The project, titled “Pioneering Women of American Architecture,” currently features hefty profiles of 24 female architects. Another 26 profiles will be added to the collection in the future, reports Elizabeth Fazzare at Architectural Digest. To compile these biographies, a team of scholars relied on “hundreds of interviews and countless hours digging through archives,” according to the project’s website. The profiles also include photographic documentation of structures, layout plans and the women themselves, bringing the architects and their work to life.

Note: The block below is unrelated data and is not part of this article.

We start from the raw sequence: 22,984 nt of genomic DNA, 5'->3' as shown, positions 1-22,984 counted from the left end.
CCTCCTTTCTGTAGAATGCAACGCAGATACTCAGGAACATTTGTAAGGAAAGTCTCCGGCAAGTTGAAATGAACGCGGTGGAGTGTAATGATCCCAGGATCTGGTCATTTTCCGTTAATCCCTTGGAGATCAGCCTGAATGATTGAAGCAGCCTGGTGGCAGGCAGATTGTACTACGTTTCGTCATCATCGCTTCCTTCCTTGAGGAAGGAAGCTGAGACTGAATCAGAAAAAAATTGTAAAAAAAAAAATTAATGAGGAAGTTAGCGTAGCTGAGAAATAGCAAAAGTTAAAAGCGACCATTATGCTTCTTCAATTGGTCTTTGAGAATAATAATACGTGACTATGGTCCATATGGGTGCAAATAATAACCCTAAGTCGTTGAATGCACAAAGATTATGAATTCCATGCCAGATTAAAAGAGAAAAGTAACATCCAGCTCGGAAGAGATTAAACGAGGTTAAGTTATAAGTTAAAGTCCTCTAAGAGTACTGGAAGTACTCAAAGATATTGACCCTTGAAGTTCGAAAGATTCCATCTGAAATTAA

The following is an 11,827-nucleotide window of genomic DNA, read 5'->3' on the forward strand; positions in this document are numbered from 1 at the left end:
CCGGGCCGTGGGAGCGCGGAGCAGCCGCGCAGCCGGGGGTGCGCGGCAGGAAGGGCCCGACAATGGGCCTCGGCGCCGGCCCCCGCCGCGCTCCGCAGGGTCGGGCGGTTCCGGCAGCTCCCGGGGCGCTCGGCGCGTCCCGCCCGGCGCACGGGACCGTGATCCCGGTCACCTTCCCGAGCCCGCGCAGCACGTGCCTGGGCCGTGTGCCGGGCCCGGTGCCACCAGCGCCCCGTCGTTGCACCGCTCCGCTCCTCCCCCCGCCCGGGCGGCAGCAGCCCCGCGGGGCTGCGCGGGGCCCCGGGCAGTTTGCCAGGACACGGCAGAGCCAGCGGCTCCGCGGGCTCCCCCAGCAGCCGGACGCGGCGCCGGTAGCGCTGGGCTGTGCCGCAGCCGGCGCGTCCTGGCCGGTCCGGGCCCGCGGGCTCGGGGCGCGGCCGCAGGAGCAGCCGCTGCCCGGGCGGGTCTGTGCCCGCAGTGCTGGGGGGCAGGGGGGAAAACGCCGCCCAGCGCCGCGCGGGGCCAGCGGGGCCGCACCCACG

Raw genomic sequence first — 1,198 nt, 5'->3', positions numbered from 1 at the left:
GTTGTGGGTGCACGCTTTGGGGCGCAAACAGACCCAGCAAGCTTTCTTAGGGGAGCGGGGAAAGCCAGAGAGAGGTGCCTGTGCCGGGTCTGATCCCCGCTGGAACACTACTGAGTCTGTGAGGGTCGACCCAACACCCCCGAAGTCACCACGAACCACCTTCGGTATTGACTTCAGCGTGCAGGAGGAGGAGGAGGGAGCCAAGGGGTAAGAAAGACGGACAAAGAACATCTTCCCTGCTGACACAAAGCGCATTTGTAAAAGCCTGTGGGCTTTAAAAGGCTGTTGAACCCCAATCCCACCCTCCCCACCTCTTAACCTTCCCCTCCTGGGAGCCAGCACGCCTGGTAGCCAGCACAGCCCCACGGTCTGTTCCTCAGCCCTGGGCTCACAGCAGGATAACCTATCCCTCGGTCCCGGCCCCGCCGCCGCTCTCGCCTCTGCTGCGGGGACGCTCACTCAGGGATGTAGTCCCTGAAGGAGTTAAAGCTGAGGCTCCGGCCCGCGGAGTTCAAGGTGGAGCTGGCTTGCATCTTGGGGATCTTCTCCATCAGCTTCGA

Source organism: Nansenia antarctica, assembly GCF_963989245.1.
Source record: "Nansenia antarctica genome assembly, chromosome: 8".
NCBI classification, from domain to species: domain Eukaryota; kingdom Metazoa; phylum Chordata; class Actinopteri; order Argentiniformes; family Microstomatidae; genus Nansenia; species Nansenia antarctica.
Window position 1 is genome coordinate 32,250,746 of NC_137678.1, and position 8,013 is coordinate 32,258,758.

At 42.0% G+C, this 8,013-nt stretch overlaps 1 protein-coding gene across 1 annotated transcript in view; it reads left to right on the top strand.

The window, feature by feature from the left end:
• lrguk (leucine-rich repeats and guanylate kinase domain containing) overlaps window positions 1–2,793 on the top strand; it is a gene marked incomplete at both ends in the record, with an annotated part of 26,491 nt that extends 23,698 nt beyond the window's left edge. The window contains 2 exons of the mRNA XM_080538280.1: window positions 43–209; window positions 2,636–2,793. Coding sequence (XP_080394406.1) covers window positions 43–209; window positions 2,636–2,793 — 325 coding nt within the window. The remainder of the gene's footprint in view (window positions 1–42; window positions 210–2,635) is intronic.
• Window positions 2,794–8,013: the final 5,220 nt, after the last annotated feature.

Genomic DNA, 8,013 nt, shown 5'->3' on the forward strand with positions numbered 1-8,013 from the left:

All of the project’s featured architects were born before 1940 and worked during a time when, the website writes, women “struggled both to be allowed entry into the architectural profession and to be recognized for their work.” Visitors can learn about Louise Blanchard Bethune, the first woman to be admitted to the American Institute of Architects, and Mary Elizabeth Jane Colter, who drew on Native American construction traditions when designing landmark buildings in the Grand Canyon. The site also includes profiles of the likes of Norma Merrick Sklarek, who is lauded as one of the first African-American women to break into the field of architecture, who overcame workplace racism and oversaw major architectural projects in California.